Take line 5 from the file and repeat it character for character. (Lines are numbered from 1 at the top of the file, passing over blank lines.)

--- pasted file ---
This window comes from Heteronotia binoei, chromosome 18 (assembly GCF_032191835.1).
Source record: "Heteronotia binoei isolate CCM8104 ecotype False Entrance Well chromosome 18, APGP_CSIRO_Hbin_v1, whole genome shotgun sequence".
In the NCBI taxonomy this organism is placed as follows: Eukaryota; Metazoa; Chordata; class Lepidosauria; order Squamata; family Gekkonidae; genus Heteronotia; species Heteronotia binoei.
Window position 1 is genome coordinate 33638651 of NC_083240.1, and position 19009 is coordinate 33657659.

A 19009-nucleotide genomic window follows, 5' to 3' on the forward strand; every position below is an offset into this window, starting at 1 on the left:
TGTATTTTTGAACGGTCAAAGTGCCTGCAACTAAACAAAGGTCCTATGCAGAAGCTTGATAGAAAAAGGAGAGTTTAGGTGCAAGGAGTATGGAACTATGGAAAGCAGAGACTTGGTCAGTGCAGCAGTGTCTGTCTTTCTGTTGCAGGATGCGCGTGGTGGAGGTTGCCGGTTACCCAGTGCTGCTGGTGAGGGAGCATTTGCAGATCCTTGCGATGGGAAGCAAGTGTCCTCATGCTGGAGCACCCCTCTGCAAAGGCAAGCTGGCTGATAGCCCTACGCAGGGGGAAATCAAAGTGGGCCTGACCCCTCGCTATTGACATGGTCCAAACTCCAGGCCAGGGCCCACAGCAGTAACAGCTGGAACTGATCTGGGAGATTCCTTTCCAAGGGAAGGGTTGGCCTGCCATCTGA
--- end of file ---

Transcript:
A 19009-nucleotide genomic window follows, 5' to 3' on the forward strand; every position below is an offset into this window, starting at 1 on the left: